Since the late 1940s’, austenitic grade of stainless steel has been widely used for food and pharma processing design, mainly due to it’s corrosion resistance level, strength, formability, machinability, weldability and most importantly, cleanability.
The EHEDG (European Hygienic Engineering Design Group) Guidelines, Doc.8: Hygienic Equipment Design Criteria highlighted the prevention of the microbial contamination of food products as the guideline’s fundamental objective. If equipment and process pipeline is of poor hygienic design, or produced not according to requirement, it will be difficult to clean. The property of austenitic stainless steel helps to create a smooth, easy to clean and non-absorbent surface for long period of time to resist accumulation of bio-films that present hygiene hazard.
As such, food grade or sanitary grade stainless steel valves and fittings must be inert both to the product and to detergents and disinfectants under the conditions of intended use. At the same time, they must also be corrosion resistant, non-toxic, mechanically stable, and their surface finish must not be adversely affected.
Most of the sanitary grade stainless steel valves, tubes and fittings are produced from two classic austenitic types, 304/304L (4301/4307) and 316L (4404).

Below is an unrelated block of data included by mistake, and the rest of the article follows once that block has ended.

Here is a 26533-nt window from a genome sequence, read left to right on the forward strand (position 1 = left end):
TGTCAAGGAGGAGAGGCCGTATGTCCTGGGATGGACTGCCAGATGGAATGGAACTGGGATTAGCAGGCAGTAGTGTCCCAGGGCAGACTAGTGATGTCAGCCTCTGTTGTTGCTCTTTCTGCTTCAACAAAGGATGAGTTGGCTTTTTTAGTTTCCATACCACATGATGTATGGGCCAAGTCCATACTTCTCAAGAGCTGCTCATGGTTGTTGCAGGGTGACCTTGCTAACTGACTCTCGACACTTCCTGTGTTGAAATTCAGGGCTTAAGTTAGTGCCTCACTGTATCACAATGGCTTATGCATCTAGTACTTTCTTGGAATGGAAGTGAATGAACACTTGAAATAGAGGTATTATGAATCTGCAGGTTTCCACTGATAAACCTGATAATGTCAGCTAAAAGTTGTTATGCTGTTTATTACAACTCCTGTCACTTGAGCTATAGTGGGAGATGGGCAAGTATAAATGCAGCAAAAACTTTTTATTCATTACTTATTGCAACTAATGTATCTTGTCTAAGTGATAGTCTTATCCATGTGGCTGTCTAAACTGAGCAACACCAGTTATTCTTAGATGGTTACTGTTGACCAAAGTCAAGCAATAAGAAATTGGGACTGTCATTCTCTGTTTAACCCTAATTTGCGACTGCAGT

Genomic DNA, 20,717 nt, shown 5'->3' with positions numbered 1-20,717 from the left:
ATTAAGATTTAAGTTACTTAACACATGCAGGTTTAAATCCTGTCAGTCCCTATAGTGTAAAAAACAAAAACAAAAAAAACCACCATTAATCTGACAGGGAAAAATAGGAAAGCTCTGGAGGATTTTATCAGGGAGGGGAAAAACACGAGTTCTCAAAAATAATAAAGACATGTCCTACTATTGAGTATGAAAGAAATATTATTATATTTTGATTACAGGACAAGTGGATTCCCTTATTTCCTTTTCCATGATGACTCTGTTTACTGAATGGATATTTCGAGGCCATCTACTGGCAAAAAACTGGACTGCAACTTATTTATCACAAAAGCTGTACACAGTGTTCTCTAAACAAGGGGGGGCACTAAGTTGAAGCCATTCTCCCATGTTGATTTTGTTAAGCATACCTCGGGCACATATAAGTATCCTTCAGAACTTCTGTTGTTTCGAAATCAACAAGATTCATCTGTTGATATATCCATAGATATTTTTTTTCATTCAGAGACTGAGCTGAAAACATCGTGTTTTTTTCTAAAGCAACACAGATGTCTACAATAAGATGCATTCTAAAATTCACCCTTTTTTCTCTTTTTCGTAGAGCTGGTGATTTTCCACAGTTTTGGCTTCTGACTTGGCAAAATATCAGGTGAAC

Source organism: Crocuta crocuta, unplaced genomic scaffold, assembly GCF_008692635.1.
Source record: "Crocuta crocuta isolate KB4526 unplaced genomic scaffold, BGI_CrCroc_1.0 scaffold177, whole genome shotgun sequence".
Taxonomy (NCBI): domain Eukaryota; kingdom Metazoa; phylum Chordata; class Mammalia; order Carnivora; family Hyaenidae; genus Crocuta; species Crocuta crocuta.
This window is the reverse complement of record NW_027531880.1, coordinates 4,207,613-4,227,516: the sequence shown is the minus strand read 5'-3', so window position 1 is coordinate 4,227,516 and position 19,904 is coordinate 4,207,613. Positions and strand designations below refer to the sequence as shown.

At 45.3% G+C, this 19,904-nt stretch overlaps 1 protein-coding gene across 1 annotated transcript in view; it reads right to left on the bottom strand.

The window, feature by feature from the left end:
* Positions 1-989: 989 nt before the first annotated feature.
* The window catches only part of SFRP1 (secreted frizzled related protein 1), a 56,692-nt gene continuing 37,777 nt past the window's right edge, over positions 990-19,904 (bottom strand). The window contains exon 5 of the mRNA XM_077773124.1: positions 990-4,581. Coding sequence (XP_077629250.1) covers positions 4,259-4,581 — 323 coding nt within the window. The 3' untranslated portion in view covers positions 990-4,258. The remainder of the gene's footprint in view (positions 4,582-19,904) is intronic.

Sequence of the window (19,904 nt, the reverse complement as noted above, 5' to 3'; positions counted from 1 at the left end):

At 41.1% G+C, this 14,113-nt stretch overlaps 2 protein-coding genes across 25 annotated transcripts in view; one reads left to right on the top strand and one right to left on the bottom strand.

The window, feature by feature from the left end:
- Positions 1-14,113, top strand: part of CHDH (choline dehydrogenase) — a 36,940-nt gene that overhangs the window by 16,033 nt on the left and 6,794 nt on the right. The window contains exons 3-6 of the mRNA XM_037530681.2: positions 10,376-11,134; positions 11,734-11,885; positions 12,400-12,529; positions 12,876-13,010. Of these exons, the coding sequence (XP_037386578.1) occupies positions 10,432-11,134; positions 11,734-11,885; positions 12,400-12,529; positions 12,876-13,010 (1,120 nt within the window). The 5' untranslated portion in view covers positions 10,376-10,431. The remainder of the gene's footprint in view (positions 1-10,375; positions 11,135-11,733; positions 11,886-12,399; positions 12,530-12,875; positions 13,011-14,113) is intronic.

Heavy welded section on grade 304 may require post-weld heat treatment (annealing) for maximum corrosion resistance. To reduce the risk of chromium carbide formation during welding process, low carbon series (0.03% max) of stainless steel, 304L or 316L are the solution.
Note: In Minox, all of our food grade stainless steel tube is produced from low carbon series, 304L (4307) and 316L (4404), and 90% of Minox sanitary valves, welding union (SMS, DIN, Tri Clamp, IDF, RJT, DS, Hygienic and Aseptic Flange and etc.) and weld end tube fittings (elbow, tee and reducer) are also produced with the same series. It has since helped users to reduce significantly on the risk of intergranular corrosion after the welding process.
Good TIG weld for hygienic requirement.
Intergranular corrosion caused by bad welding.